You don’t know how long three minutes can last until you’ve sat for one of Andy Warhol’s “screen tests.”

Back in the mid-‘60s, the pioneering pop artist shot more than 400 of these self-reflexive short films—tripod-mounted, static close-ups of faces, shot for three continuous minutes under harsh lighting and then slowed down in postproduction. It was the exploration of the human face as art object.

His sitters included Bob Dylan, Dennis Hopper, Marcel Duchamp and Yoko Ono, but you don’t have to be a cultural celebrity visiting his factory to experience what they did. At the interactive conclusion of the Norton Museum of Art’s entertaining and informative exhibition, “To Jane, Love Andy,” museumgoers can plop on a stool, punch a few prompts into a monitor, peer into a vintage Bolex camera (digitally modified, naturally) and have their three-minute, Warholian screen test (it’ll arrive in your e-mail box presently). I tried it, and I’ve rarely felt so vulnerable; I was conscious of every slight movement, eyeblink and facial tic, aware that my every action was under surveillance.

In other words, the experience plants everyday people into the shoes of someone like Jane Holzer who, let’s face it, was under the scrutiny of cameras and probing eyes for virtually every waking moment circa 1964, when even writers as cynical as Tom Wolfe salivated at her feet.

After all, she’s the reason “To Jane, Love Andy” exists. Sure, the exhibit offers another great excuse to present Warhol pieces in a new context, and we get to savor his flowers, his Marilyn Monroe and Chairman Mao, his Brillo Boxes and Heinz containers, his mordant car-crash death-scapes and his Coca-Cola bottles. There’s even a fascinating and dialectically clashing work he completed alongside Jean-Michel Basquiat.

But it’s really about Holzer, his original muse, pre-Edie Sedgwick and pre-Nico, herself an emerging model who met him on a Manhattan street while he was still an emerging artist. It’s well known that Warhol cast Holzer in her first movies, but they were also his first movies, which her presence inspired. The exhibition makes a compelling case that Holzer influenced Warhol as much as the other way around, and that their creative collaboration was one of mutual gain.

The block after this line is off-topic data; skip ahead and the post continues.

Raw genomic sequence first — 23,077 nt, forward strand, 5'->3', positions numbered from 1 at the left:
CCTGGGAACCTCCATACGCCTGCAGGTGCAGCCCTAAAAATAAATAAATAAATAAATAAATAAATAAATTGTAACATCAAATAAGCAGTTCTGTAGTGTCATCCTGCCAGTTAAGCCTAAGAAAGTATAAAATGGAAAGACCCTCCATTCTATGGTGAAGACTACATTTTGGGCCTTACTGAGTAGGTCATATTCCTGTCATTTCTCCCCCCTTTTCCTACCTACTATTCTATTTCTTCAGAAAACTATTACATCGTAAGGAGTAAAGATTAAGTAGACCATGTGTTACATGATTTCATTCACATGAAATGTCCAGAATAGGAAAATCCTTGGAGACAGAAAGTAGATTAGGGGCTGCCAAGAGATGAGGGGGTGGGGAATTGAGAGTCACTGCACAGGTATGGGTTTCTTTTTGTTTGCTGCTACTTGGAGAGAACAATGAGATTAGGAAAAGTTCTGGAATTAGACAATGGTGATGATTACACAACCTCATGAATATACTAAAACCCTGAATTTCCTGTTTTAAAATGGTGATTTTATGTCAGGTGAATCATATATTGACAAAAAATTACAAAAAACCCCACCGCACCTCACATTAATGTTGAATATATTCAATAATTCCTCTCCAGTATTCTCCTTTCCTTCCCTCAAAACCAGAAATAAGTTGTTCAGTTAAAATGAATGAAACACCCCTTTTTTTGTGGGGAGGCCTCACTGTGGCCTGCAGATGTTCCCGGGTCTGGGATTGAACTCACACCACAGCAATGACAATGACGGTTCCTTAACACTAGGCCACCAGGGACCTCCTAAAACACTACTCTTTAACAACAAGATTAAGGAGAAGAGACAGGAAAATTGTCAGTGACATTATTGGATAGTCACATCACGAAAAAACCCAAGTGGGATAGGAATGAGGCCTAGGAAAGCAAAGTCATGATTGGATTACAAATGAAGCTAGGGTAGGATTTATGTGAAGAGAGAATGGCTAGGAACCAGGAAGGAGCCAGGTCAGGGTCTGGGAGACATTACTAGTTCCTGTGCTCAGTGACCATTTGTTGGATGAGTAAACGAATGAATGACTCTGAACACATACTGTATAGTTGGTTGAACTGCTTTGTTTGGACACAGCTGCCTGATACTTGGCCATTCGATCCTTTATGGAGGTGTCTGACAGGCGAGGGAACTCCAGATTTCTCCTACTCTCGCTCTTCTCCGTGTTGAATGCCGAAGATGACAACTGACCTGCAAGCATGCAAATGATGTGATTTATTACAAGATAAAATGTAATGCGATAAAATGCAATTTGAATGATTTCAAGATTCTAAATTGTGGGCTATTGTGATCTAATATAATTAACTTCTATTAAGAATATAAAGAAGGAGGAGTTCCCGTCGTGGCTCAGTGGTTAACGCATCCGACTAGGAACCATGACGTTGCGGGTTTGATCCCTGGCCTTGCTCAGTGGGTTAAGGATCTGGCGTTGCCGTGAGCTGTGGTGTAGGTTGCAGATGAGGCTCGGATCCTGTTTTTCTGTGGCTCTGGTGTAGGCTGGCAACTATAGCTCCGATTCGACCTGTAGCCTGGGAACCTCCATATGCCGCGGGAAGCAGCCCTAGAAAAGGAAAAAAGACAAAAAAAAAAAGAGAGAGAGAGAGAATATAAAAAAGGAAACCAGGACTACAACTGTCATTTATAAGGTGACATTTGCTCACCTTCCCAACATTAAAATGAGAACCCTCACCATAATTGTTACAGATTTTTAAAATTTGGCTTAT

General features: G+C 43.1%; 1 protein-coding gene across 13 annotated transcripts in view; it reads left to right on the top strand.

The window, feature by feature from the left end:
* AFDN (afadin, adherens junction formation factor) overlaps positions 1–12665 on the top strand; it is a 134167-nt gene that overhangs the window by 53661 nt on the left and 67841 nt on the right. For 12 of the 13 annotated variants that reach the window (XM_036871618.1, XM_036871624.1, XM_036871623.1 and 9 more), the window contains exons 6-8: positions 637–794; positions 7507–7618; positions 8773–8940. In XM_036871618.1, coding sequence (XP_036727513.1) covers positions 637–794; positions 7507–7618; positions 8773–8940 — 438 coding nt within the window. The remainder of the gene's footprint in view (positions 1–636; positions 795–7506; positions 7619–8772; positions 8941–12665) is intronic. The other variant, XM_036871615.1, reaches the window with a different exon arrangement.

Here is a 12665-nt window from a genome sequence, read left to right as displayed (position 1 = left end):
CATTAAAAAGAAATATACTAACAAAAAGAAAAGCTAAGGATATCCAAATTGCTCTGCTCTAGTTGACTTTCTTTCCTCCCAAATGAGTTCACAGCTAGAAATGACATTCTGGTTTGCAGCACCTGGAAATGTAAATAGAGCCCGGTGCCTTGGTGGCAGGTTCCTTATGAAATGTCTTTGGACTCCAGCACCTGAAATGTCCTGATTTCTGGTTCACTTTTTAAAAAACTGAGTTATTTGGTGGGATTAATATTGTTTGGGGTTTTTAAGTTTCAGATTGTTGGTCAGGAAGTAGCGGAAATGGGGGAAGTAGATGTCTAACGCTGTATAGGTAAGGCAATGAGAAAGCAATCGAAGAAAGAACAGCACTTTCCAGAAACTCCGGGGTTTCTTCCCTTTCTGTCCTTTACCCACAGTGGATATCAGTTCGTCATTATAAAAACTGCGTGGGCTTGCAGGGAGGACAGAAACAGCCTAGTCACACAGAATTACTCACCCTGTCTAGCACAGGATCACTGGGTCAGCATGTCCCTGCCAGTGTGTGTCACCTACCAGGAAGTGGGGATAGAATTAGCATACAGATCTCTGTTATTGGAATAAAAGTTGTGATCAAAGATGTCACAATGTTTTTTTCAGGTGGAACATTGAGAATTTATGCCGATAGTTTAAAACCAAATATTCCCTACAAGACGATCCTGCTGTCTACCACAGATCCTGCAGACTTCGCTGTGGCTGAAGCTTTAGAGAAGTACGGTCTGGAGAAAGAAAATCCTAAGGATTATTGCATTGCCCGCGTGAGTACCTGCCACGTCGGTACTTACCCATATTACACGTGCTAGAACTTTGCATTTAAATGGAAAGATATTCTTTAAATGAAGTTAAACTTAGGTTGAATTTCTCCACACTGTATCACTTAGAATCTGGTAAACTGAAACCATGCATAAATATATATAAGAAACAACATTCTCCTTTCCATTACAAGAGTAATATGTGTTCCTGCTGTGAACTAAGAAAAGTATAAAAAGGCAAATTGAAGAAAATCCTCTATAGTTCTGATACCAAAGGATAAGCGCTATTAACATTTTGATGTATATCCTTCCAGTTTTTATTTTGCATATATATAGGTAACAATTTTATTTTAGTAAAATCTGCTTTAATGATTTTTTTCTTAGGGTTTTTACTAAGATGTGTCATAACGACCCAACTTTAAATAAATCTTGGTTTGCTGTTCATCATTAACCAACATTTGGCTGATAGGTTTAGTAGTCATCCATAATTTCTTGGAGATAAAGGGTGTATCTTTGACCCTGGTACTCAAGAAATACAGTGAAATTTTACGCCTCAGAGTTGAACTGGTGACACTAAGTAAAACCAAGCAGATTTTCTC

Word has it that when Warhol approached Holzer to become an actor in his 1964 underground feature “Soap Opera,” she replied, “Anything beats being a Park Avenue housewife.” Holzer could have had anything she wanted, including a life of leisure; she came from Palm Beach money, and in her early ‘20s, she wed an heir to a New York real estate fortune. In light of this, her slumming in the world of underground cinema and photography seems remarkably radical.

But as this exhibition shows, she was also a model for countless mainstream publications, with her impressive golden locks defining an ideal of beauty in ‘60s America. She was enamored with the Rolling Stones and vice versa, and she brought out the best in fashion designers, too; in the exhibition’s most swingin’ gallery, the sounds of the Kinks and the Stones pipe through speakers, surrounded by Holzer dresses designed by Yves Saint Laurent, Betsey Johnson, Viola Sylbert and others.

“To Jane, Love Andy” is comprised in large part of merchandise under glass, with magazine covers and photographs and 45 rpm records defining Holzer’s It Girl status. As Holzer continued her public flirtations following her spotlight in the center of Warhol’s factory, the merchandise randomizes: We see an advertisement for “Kiss of the Spider-Woman,” the 1985 Oscar winner she produced, along with a kitschy, retro jacket promoting Sweet Baby Jane’s, her onetime Worth Avenue ice cream shop. It seems to be calling out for Warhol to silkscreen it.

Holzer looks great in everything, in what will probably go down as the art exhibition that’s easiest on the eyes this season. But don’t be surprised if the piece that sticks with you the most is Holzer’s Warhol screen test, which gets its own room in the museum, projected onto an extra-large screen. We’re not used to analyzing every crevice and contour of someone’s visage; stare at that face long enough, with its seeming eternity between blinks, and she’ll start to look less like a beautiful starlet and more like an art object, a filmed sculpture—a collection of facial features suggesting an idea. She becomes larger than life, in more ways than one.

“To Jane, Love Andy” is at the Norton Museum of Art, 1451 S. Olive Ave., West Palm Beach, through May 25. Admission costs $5-$12. For information, call 561/832-5196 or visit norton.org.